“Tamil Semozhi Maanadu”- Heard of it? Well if you haven’t let me enlighten you. It was a grand conference which was organised in Tamil Nadu to celebrate the “Classic” status given to Tamil language. So what does this have to do with our K-Obsession? Well…I am coming to that!!
One of the speakers in that conference was a Korean, Jung Nam Kim. What was a Korean doing in a Tamil Conference?
Curious?Time for a small story…
Some seven or eight years back Jung Nam Kim was travelling in a train in Toronto, Canada. Suddenly he heard someone calling out “Amma”. He scanned through the crowd for a Korean. Not one in sight. Then he thought, “Maybe, I heard wrong!”. “Amma” the child before him called out again (Definitely not mistaken!). The woman near the child is definitely his mother and they are definitely not Korean. He got curious and started a conversation. He found that they were from Tamil Nadu and as he analysed the conversations within themselves, he cannot help but notice how similar the dialect was to Korean. He decided to dig deeper. He went to a book store and bought two standard dictionaries-one Tamil-English and another English-Tamil. He has found like 500 words in Tamil having same pronunciation and meaning in Korean. Cool stuff right?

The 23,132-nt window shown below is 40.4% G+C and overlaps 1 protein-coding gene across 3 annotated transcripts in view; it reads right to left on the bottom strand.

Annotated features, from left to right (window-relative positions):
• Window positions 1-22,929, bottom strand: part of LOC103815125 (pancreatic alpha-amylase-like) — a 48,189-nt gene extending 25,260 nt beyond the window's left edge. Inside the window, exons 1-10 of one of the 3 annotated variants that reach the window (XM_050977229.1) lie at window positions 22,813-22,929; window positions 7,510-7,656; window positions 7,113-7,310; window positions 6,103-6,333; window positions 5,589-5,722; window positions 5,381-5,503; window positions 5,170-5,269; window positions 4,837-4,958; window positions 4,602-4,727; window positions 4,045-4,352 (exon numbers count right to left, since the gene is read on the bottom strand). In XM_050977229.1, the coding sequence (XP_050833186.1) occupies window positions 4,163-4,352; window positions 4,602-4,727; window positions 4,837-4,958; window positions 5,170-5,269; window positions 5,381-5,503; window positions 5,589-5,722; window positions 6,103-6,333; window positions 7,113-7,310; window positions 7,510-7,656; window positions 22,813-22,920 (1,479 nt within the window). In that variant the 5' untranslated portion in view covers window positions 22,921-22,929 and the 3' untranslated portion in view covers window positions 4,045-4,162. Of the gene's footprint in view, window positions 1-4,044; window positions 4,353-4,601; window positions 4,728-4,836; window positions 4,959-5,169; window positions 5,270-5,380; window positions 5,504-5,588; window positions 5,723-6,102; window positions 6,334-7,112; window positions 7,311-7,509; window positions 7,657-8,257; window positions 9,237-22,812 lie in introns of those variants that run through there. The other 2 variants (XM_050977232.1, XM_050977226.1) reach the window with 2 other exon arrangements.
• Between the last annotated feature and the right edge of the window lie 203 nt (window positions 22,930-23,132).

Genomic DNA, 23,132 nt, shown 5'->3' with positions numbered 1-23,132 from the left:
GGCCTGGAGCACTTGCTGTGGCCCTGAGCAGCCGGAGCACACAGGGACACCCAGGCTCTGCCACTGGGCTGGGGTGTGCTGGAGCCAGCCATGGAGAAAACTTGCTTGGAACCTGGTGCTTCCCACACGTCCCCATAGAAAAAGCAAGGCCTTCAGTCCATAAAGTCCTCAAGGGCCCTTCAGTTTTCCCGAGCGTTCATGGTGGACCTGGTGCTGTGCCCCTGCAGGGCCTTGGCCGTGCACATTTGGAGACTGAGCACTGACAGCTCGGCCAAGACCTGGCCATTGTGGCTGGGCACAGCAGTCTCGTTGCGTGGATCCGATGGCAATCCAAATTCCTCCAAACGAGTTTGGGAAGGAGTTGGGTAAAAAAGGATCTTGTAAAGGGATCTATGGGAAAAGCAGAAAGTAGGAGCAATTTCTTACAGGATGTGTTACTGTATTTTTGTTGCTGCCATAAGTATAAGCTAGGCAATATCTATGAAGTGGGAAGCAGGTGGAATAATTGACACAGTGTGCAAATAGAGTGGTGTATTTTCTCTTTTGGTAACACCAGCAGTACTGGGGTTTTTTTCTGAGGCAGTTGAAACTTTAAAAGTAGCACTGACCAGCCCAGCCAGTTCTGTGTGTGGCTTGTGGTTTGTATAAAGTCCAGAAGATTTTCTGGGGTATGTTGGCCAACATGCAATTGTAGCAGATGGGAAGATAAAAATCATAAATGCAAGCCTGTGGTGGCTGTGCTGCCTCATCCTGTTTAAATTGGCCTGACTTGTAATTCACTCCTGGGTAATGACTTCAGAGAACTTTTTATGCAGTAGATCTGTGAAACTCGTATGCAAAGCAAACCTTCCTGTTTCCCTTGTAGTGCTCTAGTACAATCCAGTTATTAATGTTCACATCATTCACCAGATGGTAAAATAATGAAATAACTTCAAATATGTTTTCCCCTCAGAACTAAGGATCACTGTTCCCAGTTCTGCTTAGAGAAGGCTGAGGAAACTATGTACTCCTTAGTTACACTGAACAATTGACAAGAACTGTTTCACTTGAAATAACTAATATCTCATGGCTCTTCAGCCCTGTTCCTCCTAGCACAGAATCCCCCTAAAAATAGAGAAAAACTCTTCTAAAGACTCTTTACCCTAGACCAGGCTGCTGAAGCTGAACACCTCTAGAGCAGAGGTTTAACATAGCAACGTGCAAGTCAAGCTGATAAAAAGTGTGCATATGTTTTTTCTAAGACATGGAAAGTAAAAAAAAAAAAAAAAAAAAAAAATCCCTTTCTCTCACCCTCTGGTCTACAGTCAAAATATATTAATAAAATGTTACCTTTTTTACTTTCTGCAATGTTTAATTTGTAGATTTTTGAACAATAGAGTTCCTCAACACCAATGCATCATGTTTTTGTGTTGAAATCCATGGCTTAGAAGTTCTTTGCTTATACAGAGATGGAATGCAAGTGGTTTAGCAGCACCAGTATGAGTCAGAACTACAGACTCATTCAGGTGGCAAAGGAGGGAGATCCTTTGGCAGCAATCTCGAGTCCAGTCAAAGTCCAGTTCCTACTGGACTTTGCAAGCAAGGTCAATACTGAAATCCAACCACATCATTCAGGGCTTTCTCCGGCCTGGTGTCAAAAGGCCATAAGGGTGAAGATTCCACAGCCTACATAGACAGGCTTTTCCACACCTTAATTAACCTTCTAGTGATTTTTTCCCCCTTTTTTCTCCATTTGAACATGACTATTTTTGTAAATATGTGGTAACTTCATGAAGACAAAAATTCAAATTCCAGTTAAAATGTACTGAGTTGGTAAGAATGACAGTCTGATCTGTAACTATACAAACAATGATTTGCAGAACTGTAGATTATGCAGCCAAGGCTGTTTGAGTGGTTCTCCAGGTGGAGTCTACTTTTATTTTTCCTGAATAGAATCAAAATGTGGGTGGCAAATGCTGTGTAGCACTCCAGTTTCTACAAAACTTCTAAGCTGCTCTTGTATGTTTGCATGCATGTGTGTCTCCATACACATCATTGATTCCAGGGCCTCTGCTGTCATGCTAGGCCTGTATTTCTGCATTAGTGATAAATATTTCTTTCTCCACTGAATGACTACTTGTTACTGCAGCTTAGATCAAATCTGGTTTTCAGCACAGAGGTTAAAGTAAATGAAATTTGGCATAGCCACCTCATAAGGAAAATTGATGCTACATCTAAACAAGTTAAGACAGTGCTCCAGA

So that’s it! He did a research and presented his paper “Similarities between Tamil and Korean languages” in “Tamil Classical Conference”.
Check out this interview of Jung Nam Kim!! He speaks Tamil in a funny yet cute way! (Source:http://www.youtube.com/user/TheTamilLanguage) Thank you TheTamilLanguage team!! 🙂
Not “The End”….I have few more to say!! I did my own research and found that Mr Jung was not the first person to note the similarities. Time for some spark in the history wires in our head!
Very long ago some parts of Tamil Nadu were French colonies. French missionaries used to visit these colonies often. These missionaries happened to go to Korea and they were the earliest to notice the similarities. But they just noticed it and moved on. Maybe it was a tea table topic for a few days but they did no research or anything close.
Time rolled by and the first ever official theory was put forward by a Japanese linguist Ohno but he did not provide reasonable evidence. A few years later Morgan E. Clippinger gave his eviedence for the theory in the paper “Korean and Dravidian: lexical evidence for an old theory”. I tried to learn and understand the kind of evidence he has presented. But man it was way too complex.
I used to notice these similarities now and then but thought they were just a coincidence…Silly me!! 😀